Journey to Bethlehem lights the path to the Christmas Story

MINDEMOYA—The marvel that is the Christmas Story is retold through the auspices of yet another marvel, as churches and community members—even livestock—come together from across Central Manitoulin to perform the ecumenical wonder that is ‘The Journey to Bethlehem.’

Every year, a massive cast drawn from the community and dressed in period costumes of robes, armour and feathers brave the cold bitter winds of early December for hours on end to reenact the story of the birth of the Christ Child from the journey of the pregnant Mary and her husband Joseph as they make their way to report at their city of birth (Bethlehem) to be recorded in the grand census ordered by Augustus Caesar, the Roman Emperor of the day.

To facilitate parking, visitors to the grand Christmas pageant first arrived at the Mindemoya Missionary Church, whose copious lots combined with that of the public school ensure plenty of room for the safe assembly of the audience.

Buses shuttle the pilgrims up the highway to Our Lady of Canada Roman Catholic Church where they were ushered into the warm embrace of the church hall and entertained by a mini-play featuring a bellicose King Herod (Glenn Black), some hapless Roman guards and quivering servants, and the bemused Three Kings whose arrival following the Christmas Star heralds the birth of the Christ Child.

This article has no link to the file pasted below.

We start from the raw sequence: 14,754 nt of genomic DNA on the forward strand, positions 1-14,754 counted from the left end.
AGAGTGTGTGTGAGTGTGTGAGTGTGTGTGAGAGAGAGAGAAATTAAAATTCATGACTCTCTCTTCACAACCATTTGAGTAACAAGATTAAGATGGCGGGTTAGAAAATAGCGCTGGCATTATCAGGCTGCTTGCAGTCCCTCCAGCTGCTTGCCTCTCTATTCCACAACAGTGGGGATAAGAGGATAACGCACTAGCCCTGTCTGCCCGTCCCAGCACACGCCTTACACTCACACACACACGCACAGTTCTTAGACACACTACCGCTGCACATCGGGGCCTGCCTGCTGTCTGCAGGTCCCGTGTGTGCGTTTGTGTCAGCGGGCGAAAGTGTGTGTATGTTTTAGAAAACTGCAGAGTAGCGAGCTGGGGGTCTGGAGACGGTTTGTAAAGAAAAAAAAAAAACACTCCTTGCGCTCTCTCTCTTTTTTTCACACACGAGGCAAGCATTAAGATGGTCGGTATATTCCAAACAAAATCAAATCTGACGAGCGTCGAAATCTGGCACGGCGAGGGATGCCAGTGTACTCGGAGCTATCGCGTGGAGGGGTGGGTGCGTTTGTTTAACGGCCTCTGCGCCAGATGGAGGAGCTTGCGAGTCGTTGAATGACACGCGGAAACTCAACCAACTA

Groups of ‘families’ of about 12 in number were placed under the watchful eye of robed and lantern bearing guides who brought the pilgrims down a lamp lit pathway, stopping at several stations along the way to converse with shepherds guarding their flocks by night, beggers who sought to steal the pilgrims’ small sack of tax coins, aggressive Roman soldiers in no mood to brook reluctance or sass, the pregnant Mary with her husband Joseph, a bustling market filled with pickpockets after the same coin sack, sheep, horses and a choir of angels before arriving at the inn and the newborn baby Jesus (played with some stellar authenticity by a real newborn) cradled in the arms of Mary and Joseph.

The Journey to Bethlehem community pageant takes place over the course of a Friday and Saturday and draws hundreds of visitors from as far away as Sudbury, the North Shore communities and Sault Ste Marie each year. “We even had people from Parry Sound and Vaughn come up just to see it,” said Monique Shaw, who noted that there were over 350 people going through the pageant this year alone. “We have a lot of people who help out too,” she said. “There were over 60 people in costume alone this year.”

In a time where sectarian violence seems to grip the globe at every turn, the ecumenical embrace of the churches of the Manitoulin community set a standard for tolerance most befitting of the story of the birth of the one who was heralded as the Prince of Peace.

Michael Erskine